The SEC charged three former brokers at JP Turner & Co., an Atlanta-based brokerage firm, with “churning” the accounts of customers with conservative investment objectives. The SEC also charged the head supervisor, Michael Bresner, as well as the firm’s president William Mello and the firm itself for compliance failures. JP Turner and Mello agreed to settle the SEC’s charges, while an administrative proceeding will continue against the three brokers and the supervisor.
According to the SEC’s order instituting administrative proceedings against the three brokers and the supervisor, the brokers collectively churned the accounts of seven customers with conservative investment objectives and low or moderate risk tolerances. The churning occurred between January 2008 and December 2009. Bresner, an executive vice president and the head of supervision at JP Turner, is charged with failing to reasonably supervise two of the brokers, who generated such high commissions for some of their churned customers that it triggered a requirement in the firm’s procedures requiring that Bresner personally review the underlying trading activity.
In settling the SEC’s charges without admitting or denying the findings, JP Turner agreed to hire an independent consultant to review the firm’s supervisory procedures in order to prevent future violations. The SEC’s order censures JP Turner and requires payment of $200,000 in disgorgement (JP Turner’s approximate share of the commissions and fees generated by the fraudulent churning) plus $16,051 in prejudgment interest and a $200,000 penalty. The order suspends Mello from association in a supervisory capacity with a broker, dealer, or investment adviser for a period of five months and requires him to pay a $45,000 penalty.
Sunday, September 9, 2012
Section 939(h)(1) of the Dodd-Frank Act provides that the SEC shall undertake a study on the feasibility and desirability of:
• standardizing credit rating terminology, so that all credit rating agencies issue credit ratings using identical terms;
• standardizing the market stress conditions under which ratings are evaluated;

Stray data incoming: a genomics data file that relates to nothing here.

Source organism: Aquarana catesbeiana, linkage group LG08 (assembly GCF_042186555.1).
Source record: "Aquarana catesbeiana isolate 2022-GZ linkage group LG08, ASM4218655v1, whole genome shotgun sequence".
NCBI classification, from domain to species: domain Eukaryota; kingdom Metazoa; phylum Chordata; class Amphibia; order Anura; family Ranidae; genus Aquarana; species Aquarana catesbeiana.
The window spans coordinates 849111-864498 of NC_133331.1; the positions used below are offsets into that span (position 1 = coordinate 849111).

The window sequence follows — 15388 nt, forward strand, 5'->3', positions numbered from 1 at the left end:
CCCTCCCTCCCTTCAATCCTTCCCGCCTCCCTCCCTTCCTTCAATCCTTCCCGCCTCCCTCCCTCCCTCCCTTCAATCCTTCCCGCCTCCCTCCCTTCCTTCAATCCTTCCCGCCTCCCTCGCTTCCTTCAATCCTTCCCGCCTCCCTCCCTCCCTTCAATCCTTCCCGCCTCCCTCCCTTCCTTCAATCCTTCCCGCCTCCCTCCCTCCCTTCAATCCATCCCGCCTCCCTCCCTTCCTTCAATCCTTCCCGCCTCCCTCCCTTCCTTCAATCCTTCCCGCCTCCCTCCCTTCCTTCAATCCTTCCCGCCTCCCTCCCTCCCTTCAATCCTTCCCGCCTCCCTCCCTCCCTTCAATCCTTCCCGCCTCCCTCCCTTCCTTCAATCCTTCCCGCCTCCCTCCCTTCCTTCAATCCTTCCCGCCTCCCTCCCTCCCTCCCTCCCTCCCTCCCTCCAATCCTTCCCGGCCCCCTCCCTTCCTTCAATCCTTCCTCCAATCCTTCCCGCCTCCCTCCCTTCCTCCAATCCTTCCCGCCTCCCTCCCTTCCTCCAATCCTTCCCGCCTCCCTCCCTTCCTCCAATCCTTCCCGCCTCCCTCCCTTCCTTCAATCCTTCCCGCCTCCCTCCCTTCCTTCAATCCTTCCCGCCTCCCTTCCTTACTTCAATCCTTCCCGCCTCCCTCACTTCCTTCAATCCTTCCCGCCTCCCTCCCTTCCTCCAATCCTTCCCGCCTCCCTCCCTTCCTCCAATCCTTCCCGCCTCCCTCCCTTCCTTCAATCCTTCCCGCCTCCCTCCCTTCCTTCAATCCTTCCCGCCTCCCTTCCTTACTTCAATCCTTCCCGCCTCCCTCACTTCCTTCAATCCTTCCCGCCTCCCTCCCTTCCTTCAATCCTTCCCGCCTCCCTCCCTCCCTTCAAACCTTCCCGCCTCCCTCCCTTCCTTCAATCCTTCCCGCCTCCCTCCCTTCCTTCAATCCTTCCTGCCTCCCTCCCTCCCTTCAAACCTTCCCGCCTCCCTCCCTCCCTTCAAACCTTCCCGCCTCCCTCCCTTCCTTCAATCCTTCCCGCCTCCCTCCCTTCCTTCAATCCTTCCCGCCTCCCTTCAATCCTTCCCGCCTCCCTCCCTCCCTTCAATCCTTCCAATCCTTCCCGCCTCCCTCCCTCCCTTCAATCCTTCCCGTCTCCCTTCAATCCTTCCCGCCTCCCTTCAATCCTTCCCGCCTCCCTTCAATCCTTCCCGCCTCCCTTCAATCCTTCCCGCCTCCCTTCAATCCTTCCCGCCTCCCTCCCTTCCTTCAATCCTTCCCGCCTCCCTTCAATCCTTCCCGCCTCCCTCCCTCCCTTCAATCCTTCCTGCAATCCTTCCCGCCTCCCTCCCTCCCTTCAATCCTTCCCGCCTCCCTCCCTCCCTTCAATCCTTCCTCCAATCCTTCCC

• requiring a quantitative correspondence between credit ratings and a range of default probabilities and loss expectations under standardized conditions of economic stress; and
• standardizing credit rating terminology across asset classes, so that named ratings correspond to a standard range of default probabilities and expected losses independent of asset class and issuing entity.
The SEC released its staff report on September 7. In it, the staff reports its findings and recommends:
that the Commission not take any further action at this time with respect to: (1) standardizing credit rating terminology, so that all credit rating agencies issue credit ratings using identical terms; (2) standardizing the market stress conditions under which ratings are evaluated; (3) requiring a quantitative correspondence between credit ratings and a range of default probabilities and loss expectations under standardized conditions of economic stress; and (4) standardizing credit rating terminology across asset classes, so that named ratings correspond to a standard range of default probabilities and expected losses independent of asset class and issuing entity. In addition, given the difficulties commenters identified with respect to implementing the standardization that is the subject of the study, the staff believes it would be more efficient to focus on the rulemaking initiatives mandated under the Dodd-Frank Act, which, among other things, are designed to promote transparency with respect to the performance of credit ratings and the methodologies used to determine credit ratings.
The SEC announced an emergency enforcement action against Nikolai Battoo, an asset manager who has boasted remarkable investment success throughout the global financial crisis while allegedly exaggerating the value of the assets he manages and concealing major losses from investors.
According to the SEC, Battoo claims to manage $1.5 billion on behalf of investors around the world, including at least $100 million for U.S.-based investors. But contrary to Battoo’s proclaimed track record of exceptional risk-adjusted returns for his investors, he actually suffered major losses in 2008 due to his investments in the Bernard Madoff Ponzi scheme and a failed derivative investment program. Rather than admit the losses to investors, Battoo has been overstating the value of his investments in a variety of ways. By boasting benchmark-beating returns, he has continued to attract new investors. However, during the past several months, investors have requested redemptions on their investments with Battoo. Instead of paying them, Battoo has provided a series of excuses ranging from the MF Global collapse to others placing a hold on investors’ money due to government investigations.